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Hello People

(1) He is principal at/of X school.
(2) He became principal at/of X school.

Which preposition do you use for #1 and #2 each, "at" or "of"?
If you choose "at", is "at X school" a place adverbial or a post modifier for "principal"?

paco
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I would use "of" in both sentences.

[8]
YoHf

Thanks for the quick reply. Could you give me the reason for your choice?

paco
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There are 2 reasons behind my choice. The first one may seem a bit childish to you.

1) It sounds more immediate and sounds better as well.

2) I went and looked for the definition and that's what I found most interesting:

Principal: One who holds a position of presiding rank, especially the head of an elementary school or high school.

Courtesy of www.answers.com

[8]
Hi guys,

(1) He is principal at/of X school.
(2) He became principal at/of X school.

Which preposition do you use for #1 and #2 each, "at" or "of"?
If you choose "at", is "at X school" a place adverbial or a post modifier for "principal"?
If I were thinking of position, I'd say 'of'. But if I were thinking of 'place', I'd be more likely to say 'at'. eg

A: Where does Tom work?

B: He's the principal at X school.

I added the article to make it sound more natural.

Best wishes, Clive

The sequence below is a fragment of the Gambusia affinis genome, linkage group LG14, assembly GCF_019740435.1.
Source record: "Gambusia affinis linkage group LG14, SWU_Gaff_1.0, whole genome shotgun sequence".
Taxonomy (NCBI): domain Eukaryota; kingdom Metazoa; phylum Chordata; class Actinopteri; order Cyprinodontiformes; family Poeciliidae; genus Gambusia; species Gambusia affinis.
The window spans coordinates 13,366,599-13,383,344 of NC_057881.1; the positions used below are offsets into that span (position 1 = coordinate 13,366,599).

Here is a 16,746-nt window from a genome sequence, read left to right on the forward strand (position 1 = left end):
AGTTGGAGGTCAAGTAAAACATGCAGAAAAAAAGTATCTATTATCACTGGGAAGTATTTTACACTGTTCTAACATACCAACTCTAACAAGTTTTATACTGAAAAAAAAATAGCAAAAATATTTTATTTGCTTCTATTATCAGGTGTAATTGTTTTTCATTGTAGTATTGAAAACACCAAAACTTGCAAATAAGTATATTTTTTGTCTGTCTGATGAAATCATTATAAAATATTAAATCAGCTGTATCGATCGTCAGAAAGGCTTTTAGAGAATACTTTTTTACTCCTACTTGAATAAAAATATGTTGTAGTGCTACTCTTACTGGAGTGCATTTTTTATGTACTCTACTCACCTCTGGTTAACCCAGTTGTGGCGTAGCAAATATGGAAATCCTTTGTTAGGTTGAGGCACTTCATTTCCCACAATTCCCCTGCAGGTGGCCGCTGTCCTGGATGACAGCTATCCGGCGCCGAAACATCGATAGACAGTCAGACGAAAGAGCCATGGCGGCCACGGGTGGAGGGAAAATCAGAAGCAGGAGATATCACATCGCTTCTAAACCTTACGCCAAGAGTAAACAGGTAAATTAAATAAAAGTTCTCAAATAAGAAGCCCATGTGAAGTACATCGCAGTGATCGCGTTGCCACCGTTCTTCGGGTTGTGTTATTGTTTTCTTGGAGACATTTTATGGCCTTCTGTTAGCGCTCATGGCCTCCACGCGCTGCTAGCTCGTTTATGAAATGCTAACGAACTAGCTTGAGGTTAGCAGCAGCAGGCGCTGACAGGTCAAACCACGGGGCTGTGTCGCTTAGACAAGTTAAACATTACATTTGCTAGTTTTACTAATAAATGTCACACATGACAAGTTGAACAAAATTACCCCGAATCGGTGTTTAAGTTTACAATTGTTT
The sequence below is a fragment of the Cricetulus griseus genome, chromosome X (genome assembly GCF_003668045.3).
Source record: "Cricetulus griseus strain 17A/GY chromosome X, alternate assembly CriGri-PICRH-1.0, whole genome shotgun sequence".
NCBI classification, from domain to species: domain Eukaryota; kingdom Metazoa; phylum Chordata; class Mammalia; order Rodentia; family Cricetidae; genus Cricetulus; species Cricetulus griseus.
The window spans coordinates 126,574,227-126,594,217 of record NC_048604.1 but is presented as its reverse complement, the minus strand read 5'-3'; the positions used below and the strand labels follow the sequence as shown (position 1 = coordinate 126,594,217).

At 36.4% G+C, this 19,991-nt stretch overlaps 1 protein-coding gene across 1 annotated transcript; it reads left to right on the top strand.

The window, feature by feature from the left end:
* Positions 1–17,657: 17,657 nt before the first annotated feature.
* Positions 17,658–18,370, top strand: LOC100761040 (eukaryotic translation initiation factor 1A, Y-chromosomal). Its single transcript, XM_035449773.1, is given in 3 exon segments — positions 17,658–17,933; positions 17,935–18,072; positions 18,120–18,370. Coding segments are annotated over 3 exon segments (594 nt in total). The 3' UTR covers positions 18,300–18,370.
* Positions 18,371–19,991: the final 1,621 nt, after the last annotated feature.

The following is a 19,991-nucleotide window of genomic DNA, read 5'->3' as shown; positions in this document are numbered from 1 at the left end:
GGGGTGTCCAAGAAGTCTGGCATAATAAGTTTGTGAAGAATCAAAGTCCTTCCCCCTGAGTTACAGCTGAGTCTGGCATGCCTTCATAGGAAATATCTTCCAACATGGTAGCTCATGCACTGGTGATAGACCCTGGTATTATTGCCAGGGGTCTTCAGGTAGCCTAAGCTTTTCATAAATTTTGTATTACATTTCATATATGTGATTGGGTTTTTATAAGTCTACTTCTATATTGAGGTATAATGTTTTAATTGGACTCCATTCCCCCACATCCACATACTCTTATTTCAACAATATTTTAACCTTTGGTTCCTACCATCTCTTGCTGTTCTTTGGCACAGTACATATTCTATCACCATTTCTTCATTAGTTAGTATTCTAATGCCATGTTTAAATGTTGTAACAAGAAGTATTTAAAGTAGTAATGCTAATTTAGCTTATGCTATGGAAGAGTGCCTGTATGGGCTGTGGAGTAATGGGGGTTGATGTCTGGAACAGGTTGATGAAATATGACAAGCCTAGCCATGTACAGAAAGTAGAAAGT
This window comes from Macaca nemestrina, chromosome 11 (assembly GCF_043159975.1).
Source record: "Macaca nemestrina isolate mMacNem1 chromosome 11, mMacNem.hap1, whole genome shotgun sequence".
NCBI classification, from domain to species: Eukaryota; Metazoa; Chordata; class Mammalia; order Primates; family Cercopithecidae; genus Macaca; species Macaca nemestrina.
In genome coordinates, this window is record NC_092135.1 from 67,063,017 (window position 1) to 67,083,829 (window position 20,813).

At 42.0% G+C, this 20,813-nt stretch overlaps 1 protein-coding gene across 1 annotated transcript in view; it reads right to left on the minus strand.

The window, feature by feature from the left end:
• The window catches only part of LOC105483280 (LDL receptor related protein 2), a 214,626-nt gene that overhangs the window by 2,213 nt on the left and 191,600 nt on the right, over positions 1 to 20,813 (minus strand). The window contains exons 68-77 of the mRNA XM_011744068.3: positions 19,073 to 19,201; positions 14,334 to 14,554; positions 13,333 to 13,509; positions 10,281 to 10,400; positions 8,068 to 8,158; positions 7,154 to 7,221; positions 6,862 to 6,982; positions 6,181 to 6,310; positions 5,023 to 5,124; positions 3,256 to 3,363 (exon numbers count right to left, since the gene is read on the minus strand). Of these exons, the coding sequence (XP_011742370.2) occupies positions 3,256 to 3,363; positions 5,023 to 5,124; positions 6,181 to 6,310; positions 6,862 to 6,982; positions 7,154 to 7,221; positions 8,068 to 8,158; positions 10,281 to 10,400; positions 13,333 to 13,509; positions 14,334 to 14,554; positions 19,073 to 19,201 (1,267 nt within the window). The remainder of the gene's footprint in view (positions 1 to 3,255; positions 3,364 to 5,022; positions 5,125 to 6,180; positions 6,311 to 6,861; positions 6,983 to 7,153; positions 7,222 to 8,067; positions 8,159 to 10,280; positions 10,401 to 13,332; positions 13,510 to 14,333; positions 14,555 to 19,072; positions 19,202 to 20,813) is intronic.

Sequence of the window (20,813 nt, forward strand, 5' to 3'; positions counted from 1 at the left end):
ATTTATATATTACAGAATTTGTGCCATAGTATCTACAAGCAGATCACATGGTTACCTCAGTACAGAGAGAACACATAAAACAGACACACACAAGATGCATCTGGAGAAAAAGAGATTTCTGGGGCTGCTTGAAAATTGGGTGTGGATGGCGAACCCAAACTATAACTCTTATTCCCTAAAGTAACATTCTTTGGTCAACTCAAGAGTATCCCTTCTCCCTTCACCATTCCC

I see. Then we can use both, and yet again everyone is happy. Emotion: smile

However I should have thought of that before; I'm sorry if I somehow misled you Paco. Emotion: sad

[8]
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Hello YoHf and Clive

I think the first reason of YoHf's is not a reason at all. Emotion: smile As for the second reason, I wonder why it could be the reason for the choice. Is it that there are "of"s in the dictionary's description for "principal"?

But anyway, I agree to YoHf's choice. To my understanding, "Y of Z" is a form to express a title or position "Y" in an organization "Z". So it should be "of" at least for the sentence #2 the version of "became". I don't think people would say "He became President in the United States".

Frankly speaking, I posted this question to think over the question by Hela. Her question is to determine a syntactic role of "in the orchestra of the Royal Opera House" in the sentence:
"He has become first violin in the orchestra of the Royal Opera House".
Hela's question was whether the phrase "in the orchestra of the ROH" is a place adverbial or a post modifier to "first violin".

I think the writer of this sentence chose "in" instead of "of" for the phrase "in/of the orchestra" to avoid a collocation <…of … of …>. I think this sentence should be rather like:
"He has become first violin of the Royal Opera House's orchestra".
And if it were written this way, there would be no ambiguity in interpreting the role of "of the ROH's orchestra".

How do you think?

paco
Paco2004Hello YoHf and Clive

I think the first reason of YoHf's is not a reason at all. Emotion: smile As for the second reason, I wonder why it could be the reason for the choice. Is it that there are "of"s in the dictionary's description for "principal"?

That's not it. It's just my brain (if I still have one) that thinks in an odd way. Emotion: smile

However I quite agree with your last post.

[8]
YoHf I somehow misledyou Paco. Emotion: sad

[8]

Well, you do it ALWAYS. Emotion: smile. Please, please,please... YoHf, If you are not sure about concepts, don't assume answers and avoid confusing the forum members. This is our polite request.
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